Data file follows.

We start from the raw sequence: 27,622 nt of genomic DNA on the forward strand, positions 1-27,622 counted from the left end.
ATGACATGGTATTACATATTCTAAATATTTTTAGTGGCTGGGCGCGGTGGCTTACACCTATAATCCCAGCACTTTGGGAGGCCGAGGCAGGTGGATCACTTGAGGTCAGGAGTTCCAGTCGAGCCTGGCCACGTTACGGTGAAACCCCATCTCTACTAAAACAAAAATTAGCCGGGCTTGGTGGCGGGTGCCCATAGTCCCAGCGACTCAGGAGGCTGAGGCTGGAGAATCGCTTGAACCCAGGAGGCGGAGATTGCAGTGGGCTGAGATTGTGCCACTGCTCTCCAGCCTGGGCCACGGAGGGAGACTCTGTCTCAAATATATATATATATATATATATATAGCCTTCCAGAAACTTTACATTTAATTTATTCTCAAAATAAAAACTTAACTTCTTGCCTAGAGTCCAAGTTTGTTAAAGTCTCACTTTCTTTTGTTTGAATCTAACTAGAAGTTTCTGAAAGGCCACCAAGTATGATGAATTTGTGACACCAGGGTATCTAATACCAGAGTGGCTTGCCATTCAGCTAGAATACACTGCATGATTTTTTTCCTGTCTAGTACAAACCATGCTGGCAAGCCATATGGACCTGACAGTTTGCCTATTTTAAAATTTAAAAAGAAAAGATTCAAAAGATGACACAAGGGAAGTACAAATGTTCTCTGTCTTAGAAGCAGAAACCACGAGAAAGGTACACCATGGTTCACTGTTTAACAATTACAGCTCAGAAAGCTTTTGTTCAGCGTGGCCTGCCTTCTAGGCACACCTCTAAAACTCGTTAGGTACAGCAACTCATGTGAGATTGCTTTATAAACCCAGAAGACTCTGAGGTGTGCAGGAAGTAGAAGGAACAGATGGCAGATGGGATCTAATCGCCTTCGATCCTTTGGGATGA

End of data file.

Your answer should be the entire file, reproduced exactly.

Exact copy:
We start from the raw sequence: 27,622 nt of genomic DNA on the forward strand, positions 1-27,622 counted from the left end.
ATGACATGGTATTACATATTCTAAATATTTTTAGTGGCTGGGCGCGGTGGCTTACACCTATAATCCCAGCACTTTGGGAGGCCGAGGCAGGTGGATCACTTGAGGTCAGGAGTTCCAGTCGAGCCTGGCCACGTTACGGTGAAACCCCATCTCTACTAAAACAAAAATTAGCCGGGCTTGGTGGCGGGTGCCCATAGTCCCAGCGACTCAGGAGGCTGAGGCTGGAGAATCGCTTGAACCCAGGAGGCGGAGATTGCAGTGGGCTGAGATTGTGCCACTGCTCTCCAGCCTGGGCCACGGAGGGAGACTCTGTCTCAAATATATATATATATATATATATATAGCCTTCCAGAAACTTTACATTTAATTTATTCTCAAAATAAAAACTTAACTTCTTGCCTAGAGTCCAAGTTTGTTAAAGTCTCACTTTCTTTTGTTTGAATCTAACTAGAAGTTTCTGAAAGGCCACCAAGTATGATGAATTTGTGACACCAGGGTATCTAATACCAGAGTGGCTTGCCATTCAGCTAGAATACACTGCATGATTTTTTTCCTGTCTAGTACAAACCATGCTGGCAAGCCATATGGACCTGACAGTTTGCCTATTTTAAAATTTAAAAAGAAAAGATTCAAAAGATGACACAAGGGAAGTACAAATGTTCTCTGTCTTAGAAGCAGAAACCACGAGAAAGGTACACCATGGTTCACTGTTTAACAATTACAGCTCAGAAAGCTTTTGTTCAGCGTGGCCTGCCTTCTAGGCACACCTCTAAAACTCGTTAGGTACAGCAACTCATGTGAGATTGCTTTATAAACCCAGAAGACTCTGAGGTGTGCAGGAAGTAGAAGGAACAGATGGCAGATGGGATCTAATCGCCTTCGATCCTTTGGGATGA